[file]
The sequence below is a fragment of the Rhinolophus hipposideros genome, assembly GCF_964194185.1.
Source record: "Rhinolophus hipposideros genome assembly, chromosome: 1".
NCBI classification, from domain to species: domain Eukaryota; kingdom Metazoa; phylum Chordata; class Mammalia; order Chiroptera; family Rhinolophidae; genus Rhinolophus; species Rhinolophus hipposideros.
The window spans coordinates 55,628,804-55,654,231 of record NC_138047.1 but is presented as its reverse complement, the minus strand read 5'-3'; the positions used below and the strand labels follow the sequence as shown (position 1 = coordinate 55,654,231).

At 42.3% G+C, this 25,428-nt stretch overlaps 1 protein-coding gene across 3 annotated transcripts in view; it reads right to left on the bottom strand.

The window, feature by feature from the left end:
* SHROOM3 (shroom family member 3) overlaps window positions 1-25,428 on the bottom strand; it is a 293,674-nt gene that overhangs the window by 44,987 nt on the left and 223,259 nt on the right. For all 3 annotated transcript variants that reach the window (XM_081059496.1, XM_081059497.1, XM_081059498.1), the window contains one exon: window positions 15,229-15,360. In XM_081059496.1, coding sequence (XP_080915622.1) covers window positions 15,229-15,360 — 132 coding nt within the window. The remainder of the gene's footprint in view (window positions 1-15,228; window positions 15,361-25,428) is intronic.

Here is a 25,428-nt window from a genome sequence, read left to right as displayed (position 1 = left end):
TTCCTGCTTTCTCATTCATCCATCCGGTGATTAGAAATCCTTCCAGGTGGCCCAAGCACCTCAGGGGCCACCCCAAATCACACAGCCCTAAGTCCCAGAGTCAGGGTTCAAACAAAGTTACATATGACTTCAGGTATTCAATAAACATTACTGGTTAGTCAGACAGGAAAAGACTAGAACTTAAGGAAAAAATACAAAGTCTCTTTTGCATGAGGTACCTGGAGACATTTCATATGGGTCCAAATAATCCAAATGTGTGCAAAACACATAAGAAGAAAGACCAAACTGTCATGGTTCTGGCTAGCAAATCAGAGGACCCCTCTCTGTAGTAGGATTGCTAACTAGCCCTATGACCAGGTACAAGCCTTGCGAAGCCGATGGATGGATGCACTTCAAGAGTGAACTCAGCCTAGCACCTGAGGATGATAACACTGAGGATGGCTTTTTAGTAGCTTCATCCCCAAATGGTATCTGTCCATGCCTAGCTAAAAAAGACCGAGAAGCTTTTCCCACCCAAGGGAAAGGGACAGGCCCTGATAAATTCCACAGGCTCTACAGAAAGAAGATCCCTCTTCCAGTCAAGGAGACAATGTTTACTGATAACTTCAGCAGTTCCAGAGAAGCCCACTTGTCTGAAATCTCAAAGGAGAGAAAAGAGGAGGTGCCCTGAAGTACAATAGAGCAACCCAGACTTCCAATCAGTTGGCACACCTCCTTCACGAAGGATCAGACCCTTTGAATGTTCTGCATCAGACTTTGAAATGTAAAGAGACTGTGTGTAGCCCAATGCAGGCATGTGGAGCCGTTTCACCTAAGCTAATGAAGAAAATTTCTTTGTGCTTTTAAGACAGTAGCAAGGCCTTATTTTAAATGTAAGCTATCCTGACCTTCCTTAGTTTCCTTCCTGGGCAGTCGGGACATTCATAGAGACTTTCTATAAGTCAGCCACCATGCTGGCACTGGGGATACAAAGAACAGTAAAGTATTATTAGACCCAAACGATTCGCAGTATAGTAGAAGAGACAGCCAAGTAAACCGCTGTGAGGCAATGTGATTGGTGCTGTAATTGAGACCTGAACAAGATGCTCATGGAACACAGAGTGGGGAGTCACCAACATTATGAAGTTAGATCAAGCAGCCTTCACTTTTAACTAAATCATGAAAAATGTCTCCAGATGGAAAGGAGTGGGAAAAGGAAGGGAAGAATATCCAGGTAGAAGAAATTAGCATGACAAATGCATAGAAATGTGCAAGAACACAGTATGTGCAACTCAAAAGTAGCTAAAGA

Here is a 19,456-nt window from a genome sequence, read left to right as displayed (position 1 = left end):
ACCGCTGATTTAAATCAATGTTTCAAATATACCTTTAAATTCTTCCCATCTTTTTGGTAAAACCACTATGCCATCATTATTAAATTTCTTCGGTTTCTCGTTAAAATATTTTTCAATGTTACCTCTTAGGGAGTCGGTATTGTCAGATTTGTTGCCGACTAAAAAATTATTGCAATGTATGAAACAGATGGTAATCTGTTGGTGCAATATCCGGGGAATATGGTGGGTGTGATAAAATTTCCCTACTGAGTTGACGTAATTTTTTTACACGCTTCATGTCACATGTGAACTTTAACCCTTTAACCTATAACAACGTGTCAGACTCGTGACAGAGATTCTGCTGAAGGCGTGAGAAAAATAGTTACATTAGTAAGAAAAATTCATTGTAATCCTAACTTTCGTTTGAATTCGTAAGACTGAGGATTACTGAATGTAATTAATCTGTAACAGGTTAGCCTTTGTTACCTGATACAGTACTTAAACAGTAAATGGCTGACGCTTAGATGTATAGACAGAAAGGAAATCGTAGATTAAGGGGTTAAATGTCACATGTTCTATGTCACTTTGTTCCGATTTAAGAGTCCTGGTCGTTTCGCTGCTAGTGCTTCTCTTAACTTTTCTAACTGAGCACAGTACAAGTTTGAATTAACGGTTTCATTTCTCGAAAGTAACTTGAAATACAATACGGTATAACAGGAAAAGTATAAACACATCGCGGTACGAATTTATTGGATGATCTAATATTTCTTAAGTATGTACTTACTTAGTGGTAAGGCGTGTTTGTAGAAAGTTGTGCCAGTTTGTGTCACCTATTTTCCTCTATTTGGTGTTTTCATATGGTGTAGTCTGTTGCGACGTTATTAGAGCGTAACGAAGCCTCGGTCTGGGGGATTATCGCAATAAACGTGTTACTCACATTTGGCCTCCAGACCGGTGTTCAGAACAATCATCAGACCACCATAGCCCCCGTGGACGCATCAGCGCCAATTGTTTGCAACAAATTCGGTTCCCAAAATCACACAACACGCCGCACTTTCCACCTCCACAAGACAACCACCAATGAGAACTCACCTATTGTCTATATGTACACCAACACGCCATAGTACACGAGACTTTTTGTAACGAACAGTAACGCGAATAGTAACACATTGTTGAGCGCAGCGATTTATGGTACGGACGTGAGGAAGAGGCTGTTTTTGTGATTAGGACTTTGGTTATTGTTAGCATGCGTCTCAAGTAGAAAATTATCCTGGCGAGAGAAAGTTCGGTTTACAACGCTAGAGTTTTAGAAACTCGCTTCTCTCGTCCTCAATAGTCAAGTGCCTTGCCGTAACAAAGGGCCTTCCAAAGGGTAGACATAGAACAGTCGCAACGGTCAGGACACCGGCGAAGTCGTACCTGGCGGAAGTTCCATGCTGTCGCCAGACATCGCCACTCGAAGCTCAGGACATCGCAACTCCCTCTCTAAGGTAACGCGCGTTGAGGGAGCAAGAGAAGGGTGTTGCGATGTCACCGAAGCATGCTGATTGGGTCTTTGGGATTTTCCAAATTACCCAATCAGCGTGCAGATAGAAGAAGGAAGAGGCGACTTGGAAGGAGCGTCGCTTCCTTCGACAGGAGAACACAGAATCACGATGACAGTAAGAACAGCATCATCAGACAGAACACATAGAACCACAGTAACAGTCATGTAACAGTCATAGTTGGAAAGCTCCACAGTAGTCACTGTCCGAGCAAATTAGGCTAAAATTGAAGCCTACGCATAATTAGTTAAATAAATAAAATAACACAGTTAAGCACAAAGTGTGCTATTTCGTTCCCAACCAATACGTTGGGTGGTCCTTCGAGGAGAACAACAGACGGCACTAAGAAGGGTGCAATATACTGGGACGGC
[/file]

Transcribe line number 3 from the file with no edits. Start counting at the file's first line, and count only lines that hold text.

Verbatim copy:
NCBI classification, from domain to species: domain Eukaryota; kingdom Metazoa; phylum Chordata; class Mammalia; order Chiroptera; family Rhinolophidae; genus Rhinolophus; species Rhinolophus hipposideros.